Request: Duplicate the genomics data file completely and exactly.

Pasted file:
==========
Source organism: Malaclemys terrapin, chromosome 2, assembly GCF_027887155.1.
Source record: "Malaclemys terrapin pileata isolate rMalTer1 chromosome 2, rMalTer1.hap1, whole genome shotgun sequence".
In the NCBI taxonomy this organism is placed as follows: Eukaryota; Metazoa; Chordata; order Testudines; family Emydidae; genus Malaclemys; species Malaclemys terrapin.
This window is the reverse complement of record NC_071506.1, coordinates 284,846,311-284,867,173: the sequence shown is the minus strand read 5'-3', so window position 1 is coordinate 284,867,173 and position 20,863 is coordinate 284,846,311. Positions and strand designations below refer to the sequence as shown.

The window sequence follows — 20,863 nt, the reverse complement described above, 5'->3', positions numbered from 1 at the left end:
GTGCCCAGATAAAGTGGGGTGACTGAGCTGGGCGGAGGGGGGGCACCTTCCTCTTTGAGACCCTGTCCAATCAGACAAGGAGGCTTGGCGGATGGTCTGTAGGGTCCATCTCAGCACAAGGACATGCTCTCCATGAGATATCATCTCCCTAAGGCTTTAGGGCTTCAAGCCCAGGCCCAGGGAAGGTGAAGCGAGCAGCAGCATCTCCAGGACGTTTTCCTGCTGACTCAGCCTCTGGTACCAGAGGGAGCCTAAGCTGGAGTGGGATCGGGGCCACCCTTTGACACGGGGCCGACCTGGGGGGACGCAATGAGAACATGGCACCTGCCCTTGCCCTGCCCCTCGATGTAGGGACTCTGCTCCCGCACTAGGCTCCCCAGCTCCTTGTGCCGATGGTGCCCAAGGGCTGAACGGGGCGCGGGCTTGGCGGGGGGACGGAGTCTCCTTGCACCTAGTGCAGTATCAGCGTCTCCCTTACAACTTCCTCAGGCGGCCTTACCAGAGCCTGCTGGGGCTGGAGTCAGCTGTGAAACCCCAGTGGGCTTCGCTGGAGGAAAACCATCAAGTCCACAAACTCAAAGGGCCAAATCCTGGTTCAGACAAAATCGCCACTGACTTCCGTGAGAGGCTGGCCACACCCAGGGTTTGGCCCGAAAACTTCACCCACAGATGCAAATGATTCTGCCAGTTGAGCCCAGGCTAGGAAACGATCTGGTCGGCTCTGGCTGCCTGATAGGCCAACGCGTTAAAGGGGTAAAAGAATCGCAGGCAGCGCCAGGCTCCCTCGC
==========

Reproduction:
Source organism: Malaclemys terrapin, chromosome 2, assembly GCF_027887155.1.
Source record: "Malaclemys terrapin pileata isolate rMalTer1 chromosome 2, rMalTer1.hap1, whole genome shotgun sequence".
In the NCBI taxonomy this organism is placed as follows: Eukaryota; Metazoa; Chordata; order Testudines; family Emydidae; genus Malaclemys; species Malaclemys terrapin.
This window is the reverse complement of record NC_071506.1, coordinates 284,846,311-284,867,173: the sequence shown is the minus strand read 5'-3', so window position 1 is coordinate 284,867,173 and position 20,863 is coordinate 284,846,311. Positions and strand designations below refer to the sequence as shown.

The window sequence follows — 20,863 nt, the reverse complement described above, 5'->3', positions numbered from 1 at the left end:
GTGCCCAGATAAAGTGGGGTGACTGAGCTGGGCGGAGGGGGGGCACCTTCCTCTTTGAGACCCTGTCCAATCAGACAAGGAGGCTTGGCGGATGGTCTGTAGGGTCCATCTCAGCACAAGGACATGCTCTCCATGAGATATCATCTCCCTAAGGCTTTAGGGCTTCAAGCCCAGGCCCAGGGAAGGTGAAGCGAGCAGCAGCATCTCCAGGACGTTTTCCTGCTGACTCAGCCTCTGGTACCAGAGGGAGCCTAAGCTGGAGTGGGATCGGGGCCACCCTTTGACACGGGGCCGACCTGGGGGGACGCAATGAGAACATGGCACCTGCCCTTGCCCTGCCCCTCGATGTAGGGACTCTGCTCCCGCACTAGGCTCCCCAGCTCCTTGTGCCGATGGTGCCCAAGGGCTGAACGGGGCGCGGGCTTGGCGGGGGGACGGAGTCTCCTTGCACCTAGTGCAGTATCAGCGTCTCCCTTACAACTTCCTCAGGCGGCCTTACCAGAGCCTGCTGGGGCTGGAGTCAGCTGTGAAACCCCAGTGGGCTTCGCTGGAGGAAAACCATCAAGTCCACAAACTCAAAGGGCCAAATCCTGGTTCAGACAAAATCGCCACTGACTTCCGTGAGAGGCTGGCCACACCCAGGGTTTGGCCCGAAAACTTCACCCACAGATGCAAATGATTCTGCCAGTTGAGCCCAGGCTAGGAAACGATCTGGTCGGCTCTGGCTGCCTGATAGGCCAACGCGTTAAAGGGGTAAAAGAATCGCAGGCAGCGCCAGGCTCCCTCGC